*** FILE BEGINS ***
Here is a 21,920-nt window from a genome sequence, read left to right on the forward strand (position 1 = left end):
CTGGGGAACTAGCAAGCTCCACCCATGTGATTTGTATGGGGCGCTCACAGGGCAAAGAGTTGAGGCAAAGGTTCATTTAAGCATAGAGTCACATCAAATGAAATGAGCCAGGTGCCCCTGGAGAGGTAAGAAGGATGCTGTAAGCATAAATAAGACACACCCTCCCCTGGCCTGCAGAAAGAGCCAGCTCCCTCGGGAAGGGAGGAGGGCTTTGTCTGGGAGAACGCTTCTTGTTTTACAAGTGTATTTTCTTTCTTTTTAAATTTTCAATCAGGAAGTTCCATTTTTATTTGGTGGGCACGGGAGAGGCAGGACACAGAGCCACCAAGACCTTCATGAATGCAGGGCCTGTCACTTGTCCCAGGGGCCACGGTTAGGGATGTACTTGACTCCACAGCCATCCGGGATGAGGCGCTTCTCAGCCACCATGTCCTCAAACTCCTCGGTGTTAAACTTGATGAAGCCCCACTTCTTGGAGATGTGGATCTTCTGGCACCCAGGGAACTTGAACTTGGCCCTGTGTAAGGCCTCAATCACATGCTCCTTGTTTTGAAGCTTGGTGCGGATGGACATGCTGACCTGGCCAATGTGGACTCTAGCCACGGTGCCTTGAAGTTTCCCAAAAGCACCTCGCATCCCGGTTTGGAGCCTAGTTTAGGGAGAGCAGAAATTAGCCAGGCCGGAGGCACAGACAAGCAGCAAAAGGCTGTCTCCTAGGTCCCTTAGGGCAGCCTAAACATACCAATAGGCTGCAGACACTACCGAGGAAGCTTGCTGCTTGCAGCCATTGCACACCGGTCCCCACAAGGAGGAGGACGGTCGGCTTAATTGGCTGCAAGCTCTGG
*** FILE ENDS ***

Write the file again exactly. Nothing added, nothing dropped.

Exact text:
Here is a 21,920-nt window from a genome sequence, read left to right on the forward strand (position 1 = left end):
CTGGGGAACTAGCAAGCTCCACCCATGTGATTTGTATGGGGCGCTCACAGGGCAAAGAGTTGAGGCAAAGGTTCATTTAAGCATAGAGTCACATCAAATGAAATGAGCCAGGTGCCCCTGGAGAGGTAAGAAGGATGCTGTAAGCATAAATAAGACACACCCTCCCCTGGCCTGCAGAAAGAGCCAGCTCCCTCGGGAAGGGAGGAGGGCTTTGTCTGGGAGAACGCTTCTTGTTTTACAAGTGTATTTTCTTTCTTTTTAAATTTTCAATCAGGAAGTTCCATTTTTATTTGGTGGGCACGGGAGAGGCAGGACACAGAGCCACCAAGACCTTCATGAATGCAGGGCCTGTCACTTGTCCCAGGGGCCACGGTTAGGGATGTACTTGACTCCACAGCCATCCGGGATGAGGCGCTTCTCAGCCACCATGTCCTCAAACTCCTCGGTGTTAAACTTGATGAAGCCCCACTTCTTGGAGATGTGGATCTTCTGGCACCCAGGGAACTTGAACTTGGCCCTGTGTAAGGCCTCAATCACATGCTCCTTGTTTTGAAGCTTGGTGCGGATGGACATGCTGACCTGGCCAATGTGGACTCTAGCCACGGTGCCTTGAAGTTTCCCAAAAGCACCTCGCATCCCGGTTTGGAGCCTAGTTTAGGGAGAGCAGAAATTAGCCAGGCCGGAGGCACAGACAAGCAGCAAAAGGCTGTCTCCTAGGTCCCTTAGGGCAGCCTAAACATACCAATAGGCTGCAGACACTACCGAGGAAGCTTGCTGCTTGCAGCCATTGCACACCGGTCCCCACAAGGAGGAGGACGGTCGGCTTAATTGGCTGCAAGCTCTGG